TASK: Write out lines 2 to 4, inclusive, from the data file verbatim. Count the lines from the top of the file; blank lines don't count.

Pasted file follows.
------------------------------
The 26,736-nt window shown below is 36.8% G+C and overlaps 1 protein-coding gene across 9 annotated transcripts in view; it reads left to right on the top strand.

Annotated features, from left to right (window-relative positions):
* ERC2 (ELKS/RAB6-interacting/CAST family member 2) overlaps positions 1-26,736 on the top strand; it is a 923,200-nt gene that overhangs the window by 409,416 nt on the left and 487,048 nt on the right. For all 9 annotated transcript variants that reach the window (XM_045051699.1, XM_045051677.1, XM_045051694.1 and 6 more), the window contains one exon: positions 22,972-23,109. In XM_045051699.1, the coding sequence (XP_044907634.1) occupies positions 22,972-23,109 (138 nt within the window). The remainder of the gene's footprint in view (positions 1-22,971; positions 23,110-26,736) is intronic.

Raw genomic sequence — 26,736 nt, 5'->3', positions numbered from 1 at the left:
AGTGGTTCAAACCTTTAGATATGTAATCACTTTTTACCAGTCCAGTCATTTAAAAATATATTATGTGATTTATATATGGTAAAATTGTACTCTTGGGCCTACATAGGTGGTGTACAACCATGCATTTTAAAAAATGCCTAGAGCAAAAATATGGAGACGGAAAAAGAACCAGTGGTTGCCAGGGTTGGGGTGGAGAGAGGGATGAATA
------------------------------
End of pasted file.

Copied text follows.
Annotated features, from left to right (window-relative positions):
* ERC2 (ELKS/RAB6-interacting/CAST family member 2) overlaps positions 1-26,736 on the top strand; it is a 923,200-nt gene that overhangs the window by 409,416 nt on the left and 487,048 nt on the right. For all 9 annotated transcript variants that reach the window (XM_045051699.1, XM_045051677.1, XM_045051694.1 and 6 more), the window contains one exon: positions 22,972-23,109. In XM_045051699.1, the coding sequence (XP_044907634.1) occupies positions 22,972-23,109 (138 nt within the window). The remainder of the gene's footprint in view (positions 1-22,971; positions 23,110-26,736) is intronic.

Raw genomic sequence — 26,736 nt, 5'->3', positions numbered from 1 at the left: